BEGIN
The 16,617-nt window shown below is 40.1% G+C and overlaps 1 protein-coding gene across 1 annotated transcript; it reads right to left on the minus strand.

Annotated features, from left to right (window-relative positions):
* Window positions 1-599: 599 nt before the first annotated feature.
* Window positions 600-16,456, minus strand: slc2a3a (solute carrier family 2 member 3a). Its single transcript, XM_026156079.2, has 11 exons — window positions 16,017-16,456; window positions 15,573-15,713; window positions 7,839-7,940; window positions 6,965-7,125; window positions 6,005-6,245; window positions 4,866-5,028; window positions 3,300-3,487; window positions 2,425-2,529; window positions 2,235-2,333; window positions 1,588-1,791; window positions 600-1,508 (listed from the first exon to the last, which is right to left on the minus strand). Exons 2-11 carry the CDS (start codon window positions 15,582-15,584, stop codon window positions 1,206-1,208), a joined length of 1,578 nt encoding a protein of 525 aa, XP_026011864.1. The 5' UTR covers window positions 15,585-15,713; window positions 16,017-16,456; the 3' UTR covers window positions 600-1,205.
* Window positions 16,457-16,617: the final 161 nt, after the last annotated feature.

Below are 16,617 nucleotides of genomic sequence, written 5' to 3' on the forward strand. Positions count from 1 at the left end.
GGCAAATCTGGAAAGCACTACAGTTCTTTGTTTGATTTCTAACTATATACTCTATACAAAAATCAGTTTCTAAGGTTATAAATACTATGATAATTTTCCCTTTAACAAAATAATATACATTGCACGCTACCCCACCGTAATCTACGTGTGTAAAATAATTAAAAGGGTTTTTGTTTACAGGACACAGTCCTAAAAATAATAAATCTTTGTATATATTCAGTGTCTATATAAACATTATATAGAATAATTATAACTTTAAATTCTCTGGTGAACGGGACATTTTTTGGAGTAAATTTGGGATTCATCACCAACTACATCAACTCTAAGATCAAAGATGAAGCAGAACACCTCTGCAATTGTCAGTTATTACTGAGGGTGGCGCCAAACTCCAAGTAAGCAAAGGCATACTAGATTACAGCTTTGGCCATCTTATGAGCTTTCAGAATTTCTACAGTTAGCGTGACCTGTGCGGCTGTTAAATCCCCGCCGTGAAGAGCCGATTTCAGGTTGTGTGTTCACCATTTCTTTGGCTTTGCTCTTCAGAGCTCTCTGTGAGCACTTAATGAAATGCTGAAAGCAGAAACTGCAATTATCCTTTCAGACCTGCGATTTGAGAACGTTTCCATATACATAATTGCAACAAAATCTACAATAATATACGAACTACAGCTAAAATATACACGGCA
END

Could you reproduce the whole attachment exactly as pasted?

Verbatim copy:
The 16,617-nt window shown below is 40.1% G+C and overlaps 1 protein-coding gene across 1 annotated transcript; it reads right to left on the minus strand.

Annotated features, from left to right (window-relative positions):
* Window positions 1-599: 599 nt before the first annotated feature.
* Window positions 600-16,456, minus strand: slc2a3a (solute carrier family 2 member 3a). Its single transcript, XM_026156079.2, has 11 exons — window positions 16,017-16,456; window positions 15,573-15,713; window positions 7,839-7,940; window positions 6,965-7,125; window positions 6,005-6,245; window positions 4,866-5,028; window positions 3,300-3,487; window positions 2,425-2,529; window positions 2,235-2,333; window positions 1,588-1,791; window positions 600-1,508 (listed from the first exon to the last, which is right to left on the minus strand). Exons 2-11 carry the CDS (start codon window positions 15,582-15,584, stop codon window positions 1,206-1,208), a joined length of 1,578 nt encoding a protein of 525 aa, XP_026011864.1. The 5' UTR covers window positions 15,585-15,713; window positions 16,017-16,456; the 3' UTR covers window positions 600-1,205.
* Window positions 16,457-16,617: the final 161 nt, after the last annotated feature.

Below are 16,617 nucleotides of genomic sequence, written 5' to 3' on the forward strand. Positions count from 1 at the left end.
GGCAAATCTGGAAAGCACTACAGTTCTTTGTTTGATTTCTAACTATATACTCTATACAAAAATCAGTTTCTAAGGTTATAAATACTATGATAATTTTCCCTTTAACAAAATAATATACATTGCACGCTACCCCACCGTAATCTACGTGTGTAAAATAATTAAAAGGGTTTTTGTTTACAGGACACAGTCCTAAAAATAATAAATCTTTGTATATATTCAGTGTCTATATAAACATTATATAGAATAATTATAACTTTAAATTCTCTGGTGAACGGGACATTTTTTGGAGTAAATTTGGGATTCATCACCAACTACATCAACTCTAAGATCAAAGATGAAGCAGAACACCTCTGCAATTGTCAGTTATTACTGAGGGTGGCGCCAAACTCCAAGTAAGCAAAGGCATACTAGATTACAGCTTTGGCCATCTTATGAGCTTTCAGAATTTCTACAGTTAGCGTGACCTGTGCGGCTGTTAAATCCCCGCCGTGAAGAGCCGATTTCAGGTTGTGTGTTCACCATTTCTTTGGCTTTGCTCTTCAGAGCTCTCTGTGAGCACTTAATGAAATGCTGAAAGCAGAAACTGCAATTATCCTTTCAGACCTGCGATTTGAGAACGTTTCCATATACATAATTGCAACAAAATCTACAATAATATACGAACTACAGCTAAAATATACACGGCA